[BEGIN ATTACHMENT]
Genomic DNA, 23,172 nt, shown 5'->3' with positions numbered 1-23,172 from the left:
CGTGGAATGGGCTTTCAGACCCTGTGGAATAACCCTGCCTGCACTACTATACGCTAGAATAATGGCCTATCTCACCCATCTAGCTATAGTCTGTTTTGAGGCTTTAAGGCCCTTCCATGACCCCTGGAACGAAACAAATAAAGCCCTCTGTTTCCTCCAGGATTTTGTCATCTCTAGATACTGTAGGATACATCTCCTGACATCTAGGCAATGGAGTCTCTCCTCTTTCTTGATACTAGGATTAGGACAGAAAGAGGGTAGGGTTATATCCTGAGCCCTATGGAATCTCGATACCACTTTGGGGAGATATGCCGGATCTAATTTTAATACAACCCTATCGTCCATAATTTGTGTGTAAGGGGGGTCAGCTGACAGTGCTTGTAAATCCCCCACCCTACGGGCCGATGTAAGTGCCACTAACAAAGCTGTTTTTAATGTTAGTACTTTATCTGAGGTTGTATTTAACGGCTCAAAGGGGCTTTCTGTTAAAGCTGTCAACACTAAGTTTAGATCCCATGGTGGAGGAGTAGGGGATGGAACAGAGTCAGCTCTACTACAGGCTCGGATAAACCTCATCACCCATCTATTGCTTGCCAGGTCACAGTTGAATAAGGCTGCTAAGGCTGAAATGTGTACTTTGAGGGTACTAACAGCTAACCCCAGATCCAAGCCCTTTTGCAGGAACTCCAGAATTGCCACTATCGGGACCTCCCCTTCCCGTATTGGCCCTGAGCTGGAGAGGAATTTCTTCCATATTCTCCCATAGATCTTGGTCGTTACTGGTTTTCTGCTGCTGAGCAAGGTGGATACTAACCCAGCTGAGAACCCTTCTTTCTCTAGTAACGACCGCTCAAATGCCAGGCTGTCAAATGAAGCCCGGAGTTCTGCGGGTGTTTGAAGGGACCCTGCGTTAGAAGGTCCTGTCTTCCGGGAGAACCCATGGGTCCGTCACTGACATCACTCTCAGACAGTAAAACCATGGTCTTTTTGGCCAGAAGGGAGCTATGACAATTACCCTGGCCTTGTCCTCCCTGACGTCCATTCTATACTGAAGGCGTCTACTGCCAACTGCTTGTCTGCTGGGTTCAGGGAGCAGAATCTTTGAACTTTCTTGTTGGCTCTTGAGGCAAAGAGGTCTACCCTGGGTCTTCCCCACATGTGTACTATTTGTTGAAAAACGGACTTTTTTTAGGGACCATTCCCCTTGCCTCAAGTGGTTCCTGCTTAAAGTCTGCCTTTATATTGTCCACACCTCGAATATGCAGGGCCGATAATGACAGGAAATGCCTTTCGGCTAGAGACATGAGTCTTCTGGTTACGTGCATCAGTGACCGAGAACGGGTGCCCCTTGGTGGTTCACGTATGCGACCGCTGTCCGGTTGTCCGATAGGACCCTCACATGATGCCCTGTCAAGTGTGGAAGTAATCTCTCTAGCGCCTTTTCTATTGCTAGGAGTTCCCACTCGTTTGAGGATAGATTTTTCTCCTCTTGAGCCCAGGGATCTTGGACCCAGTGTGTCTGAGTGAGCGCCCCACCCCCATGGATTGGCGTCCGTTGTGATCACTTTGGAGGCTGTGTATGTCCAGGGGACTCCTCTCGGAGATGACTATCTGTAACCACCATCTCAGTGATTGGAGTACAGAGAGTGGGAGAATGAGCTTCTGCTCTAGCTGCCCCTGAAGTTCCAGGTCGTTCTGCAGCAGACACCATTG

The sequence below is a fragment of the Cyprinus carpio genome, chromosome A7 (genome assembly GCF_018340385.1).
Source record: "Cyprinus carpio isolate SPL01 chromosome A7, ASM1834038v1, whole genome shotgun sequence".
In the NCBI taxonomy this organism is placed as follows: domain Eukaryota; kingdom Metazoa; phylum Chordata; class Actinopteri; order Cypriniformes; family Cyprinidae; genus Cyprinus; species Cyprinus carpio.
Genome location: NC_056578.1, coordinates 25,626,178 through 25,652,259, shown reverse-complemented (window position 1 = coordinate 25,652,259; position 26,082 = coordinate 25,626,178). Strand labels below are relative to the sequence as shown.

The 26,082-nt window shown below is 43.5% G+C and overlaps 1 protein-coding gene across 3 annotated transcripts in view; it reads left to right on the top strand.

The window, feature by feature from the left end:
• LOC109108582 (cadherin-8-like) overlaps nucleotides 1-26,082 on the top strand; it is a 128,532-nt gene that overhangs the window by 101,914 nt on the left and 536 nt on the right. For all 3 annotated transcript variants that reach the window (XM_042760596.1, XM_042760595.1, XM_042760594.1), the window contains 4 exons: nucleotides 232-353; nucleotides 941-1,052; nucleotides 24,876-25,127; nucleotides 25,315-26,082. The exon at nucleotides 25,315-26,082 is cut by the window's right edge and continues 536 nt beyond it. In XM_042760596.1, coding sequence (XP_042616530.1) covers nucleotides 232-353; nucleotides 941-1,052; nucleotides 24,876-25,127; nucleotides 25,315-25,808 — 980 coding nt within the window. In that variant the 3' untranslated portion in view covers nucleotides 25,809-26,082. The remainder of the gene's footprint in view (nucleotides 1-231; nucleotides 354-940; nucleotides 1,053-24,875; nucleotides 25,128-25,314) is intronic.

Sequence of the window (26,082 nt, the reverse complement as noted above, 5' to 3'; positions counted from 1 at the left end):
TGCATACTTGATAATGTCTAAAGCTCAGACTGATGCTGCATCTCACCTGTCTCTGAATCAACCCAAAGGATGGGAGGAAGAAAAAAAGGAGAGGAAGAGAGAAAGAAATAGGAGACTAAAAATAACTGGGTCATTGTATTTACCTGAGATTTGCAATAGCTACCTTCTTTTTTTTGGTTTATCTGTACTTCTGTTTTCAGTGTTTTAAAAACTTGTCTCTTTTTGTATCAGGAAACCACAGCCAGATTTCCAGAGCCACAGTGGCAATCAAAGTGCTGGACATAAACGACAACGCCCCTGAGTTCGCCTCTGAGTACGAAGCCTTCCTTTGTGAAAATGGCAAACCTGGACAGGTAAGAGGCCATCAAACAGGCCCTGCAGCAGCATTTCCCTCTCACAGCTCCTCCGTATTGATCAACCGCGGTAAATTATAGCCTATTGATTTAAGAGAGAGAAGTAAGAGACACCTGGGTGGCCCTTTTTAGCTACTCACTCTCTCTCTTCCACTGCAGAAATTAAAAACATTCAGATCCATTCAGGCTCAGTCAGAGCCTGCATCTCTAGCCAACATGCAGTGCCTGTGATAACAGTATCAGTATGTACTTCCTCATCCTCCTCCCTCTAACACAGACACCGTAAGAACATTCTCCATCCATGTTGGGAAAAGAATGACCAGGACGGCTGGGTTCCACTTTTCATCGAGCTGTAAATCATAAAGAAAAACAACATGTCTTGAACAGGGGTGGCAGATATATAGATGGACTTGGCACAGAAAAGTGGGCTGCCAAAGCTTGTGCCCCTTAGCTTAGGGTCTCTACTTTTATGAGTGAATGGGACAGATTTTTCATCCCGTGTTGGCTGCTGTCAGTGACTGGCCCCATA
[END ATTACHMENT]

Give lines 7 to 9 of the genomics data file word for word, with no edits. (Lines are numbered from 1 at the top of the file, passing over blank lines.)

The 26,082-nt window shown below is 43.5% G+C and overlaps 1 protein-coding gene across 3 annotated transcripts in view; it reads left to right on the top strand.

The window, feature by feature from the left end:
• LOC109108582 (cadherin-8-like) overlaps nucleotides 1-26,082 on the top strand; it is a 128,532-nt gene that overhangs the window by 101,914 nt on the left and 536 nt on the right. For all 3 annotated transcript variants that reach the window (XM_042760596.1, XM_042760595.1, XM_042760594.1), the window contains 4 exons: nucleotides 232-353; nucleotides 941-1,052; nucleotides 24,876-25,127; nucleotides 25,315-26,082. The exon at nucleotides 25,315-26,082 is cut by the window's right edge and continues 536 nt beyond it. In XM_042760596.1, coding sequence (XP_042616530.1) covers nucleotides 232-353; nucleotides 941-1,052; nucleotides 24,876-25,127; nucleotides 25,315-25,808 — 980 coding nt within the window. In that variant the 3' untranslated portion in view covers nucleotides 25,809-26,082. The remainder of the gene's footprint in view (nucleotides 1-231; nucleotides 354-940; nucleotides 1,053-24,875; nucleotides 25,128-25,314) is intronic.